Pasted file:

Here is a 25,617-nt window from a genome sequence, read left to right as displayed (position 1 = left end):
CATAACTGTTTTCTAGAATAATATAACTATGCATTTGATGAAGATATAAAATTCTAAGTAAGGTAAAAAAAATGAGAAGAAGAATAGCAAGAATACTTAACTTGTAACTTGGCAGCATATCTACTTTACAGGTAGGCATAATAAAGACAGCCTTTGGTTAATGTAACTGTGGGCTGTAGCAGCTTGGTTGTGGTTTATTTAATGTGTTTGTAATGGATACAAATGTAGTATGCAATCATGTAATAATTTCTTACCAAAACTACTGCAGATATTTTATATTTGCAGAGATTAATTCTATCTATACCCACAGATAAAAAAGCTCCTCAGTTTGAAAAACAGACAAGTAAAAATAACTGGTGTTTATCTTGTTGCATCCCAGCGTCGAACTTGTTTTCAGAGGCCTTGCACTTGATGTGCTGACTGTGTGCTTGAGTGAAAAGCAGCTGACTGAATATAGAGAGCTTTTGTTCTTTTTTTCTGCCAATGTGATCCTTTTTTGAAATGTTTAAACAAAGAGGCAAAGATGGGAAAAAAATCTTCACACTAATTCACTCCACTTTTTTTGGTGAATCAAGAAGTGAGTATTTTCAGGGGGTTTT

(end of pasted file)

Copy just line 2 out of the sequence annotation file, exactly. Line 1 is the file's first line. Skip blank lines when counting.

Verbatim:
CATAACTGTTTTCTAGAATAATATAACTATGCATTTGATGAAGATATAAAATTCTAAGTAAGGTAAAAAAAATGAGAAGAAGAATAGCAAGAATACTTAACTTGTAACTTGGCAGCATATCTACTTTACAGGTAGGCATAATAAAGACAGCCTTTGGTTAATGTAACTGTGGGCTGTAGCAGCTTGGTTGTGGTTTATTTAATGTGTTTGTAATGGATACAAATGTAGTATGCAATCATGTAATAATTTCTTACCAAAACTACTGCAGATATTTTATATTTGCAGAGATTAATTCTATCTATACCCACAGATAAAAAAGCTCCTCAGTTTGAAAAACAGACAAGTAAAAATAACTGGTGTTTATCTTGTTGCATCCCAGCGTCGAACTTGTTTTCAGAGGCCTTGCACTTGATGTGCTGACTGTGTGCTTGAGTGAAAAGCAGCTGACTGAATATAGAGAGCTTTTGTTCTTTTTTTCTGCCAATGTGATCCTTTTTTGAAATGTTTAAACAAAGAGGCAAAGATGGGAAAAAAATCTTCACACTAATTCACTCCACTTTTTTTGGTGAATCAAGAAGTGAGTATTTTCAGGGGGTTTT